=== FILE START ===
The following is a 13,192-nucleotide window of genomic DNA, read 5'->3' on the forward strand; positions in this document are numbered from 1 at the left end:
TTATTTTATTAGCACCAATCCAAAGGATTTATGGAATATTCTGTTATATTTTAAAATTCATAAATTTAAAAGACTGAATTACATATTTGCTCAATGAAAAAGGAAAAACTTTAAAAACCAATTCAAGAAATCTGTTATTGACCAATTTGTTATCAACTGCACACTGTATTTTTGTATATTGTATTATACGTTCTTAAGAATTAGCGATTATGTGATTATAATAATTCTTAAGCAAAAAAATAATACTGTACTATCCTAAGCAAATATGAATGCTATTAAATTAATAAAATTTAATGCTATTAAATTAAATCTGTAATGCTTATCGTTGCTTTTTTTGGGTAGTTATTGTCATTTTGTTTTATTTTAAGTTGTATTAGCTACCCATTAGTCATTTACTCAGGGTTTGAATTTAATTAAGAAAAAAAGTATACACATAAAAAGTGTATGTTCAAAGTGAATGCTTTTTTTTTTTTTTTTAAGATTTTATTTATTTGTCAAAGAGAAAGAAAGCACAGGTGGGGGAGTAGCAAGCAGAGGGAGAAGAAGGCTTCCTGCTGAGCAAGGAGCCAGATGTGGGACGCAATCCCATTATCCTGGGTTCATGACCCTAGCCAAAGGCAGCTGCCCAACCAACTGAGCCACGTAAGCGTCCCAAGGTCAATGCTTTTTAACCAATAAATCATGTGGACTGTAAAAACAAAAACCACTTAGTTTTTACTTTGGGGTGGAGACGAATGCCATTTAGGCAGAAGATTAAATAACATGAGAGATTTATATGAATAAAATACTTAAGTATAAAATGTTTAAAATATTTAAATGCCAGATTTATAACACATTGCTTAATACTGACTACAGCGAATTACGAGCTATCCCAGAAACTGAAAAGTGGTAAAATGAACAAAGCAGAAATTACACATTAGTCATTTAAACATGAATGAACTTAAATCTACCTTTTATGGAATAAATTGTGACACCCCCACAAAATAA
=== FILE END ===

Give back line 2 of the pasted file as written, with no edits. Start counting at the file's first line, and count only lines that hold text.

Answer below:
TTATTTTATTAGCACCAATCCAAAGGATTTATGGAATATTCTGTTATATTTTAAAATTCATAAATTTAAAAGACTGAATTACATATTTGCTCAATGAAAAAGGAAAAACTTTAAAAACCAATTCAAGAAATCTGTTATTGACCAATTTGTTATCAACTGCACACTGTATTTTTGTATATTGTATTATACGTTCTTAAGAATTAGCGATTATGTGATTATAATAATTCTTAAGCAAAAAAATAATACTGTACTATCCTAAGCAAATATGAATGCTATTAAATTAATAAAATTTAATGCTATTAAATTAAATCTGTAATGCTTATCGTTGCTTTTTTTGGGTAGTTATTGTCATTTTGTTTTATTTTAAGTTGTATTAGCTACCCATTAGTCATTTACTCAGGGTTTGAATTTAATTAAGAAAAAAAGTATACACATAAAAAGTGTATGTTCAAAGTGAATGCTTTTTTTTTTTTTTTTAAGATTTTATTTATTTGTCAAAGAGAAAGAAAGCACAGGTGGGGGAGTAGCAAGCAGAGGGAGAAGAAGGCTTCCTGCTGAGCAAGGAGCCAGATGTGGGACGCAATCCCATTATCCTGGGTTCATGACCCTAGCCAAAGGCAGCTGCCCAACCAACTGAGCCACGTAAGCGTCCCAAGGTCAATGCTTTTTAACCAATAAATCATGTGGACTGTAAAAACAAAAACCACTTAGTTTTTACTTTGGGGTGGAGACGAATGCCATTTAGGCAGAAGATTAAATAACATGAGAGATTTATATGAATAAAATACTTAAGTATAAAATGTTTAAAATATTTAAATGCCAGATTTATAACACATTGCTTAATACTGACTACAGCGAATTACGAGCTATCCCAGAAACTGAAAAGTGGTAAAATGAACAAAGCAGAAATTACACATTAGTCATTTAAACATGAATGAACTTAAATCTACCTTTTATGGAATAAATTGTGACACCCCCACAAAATAA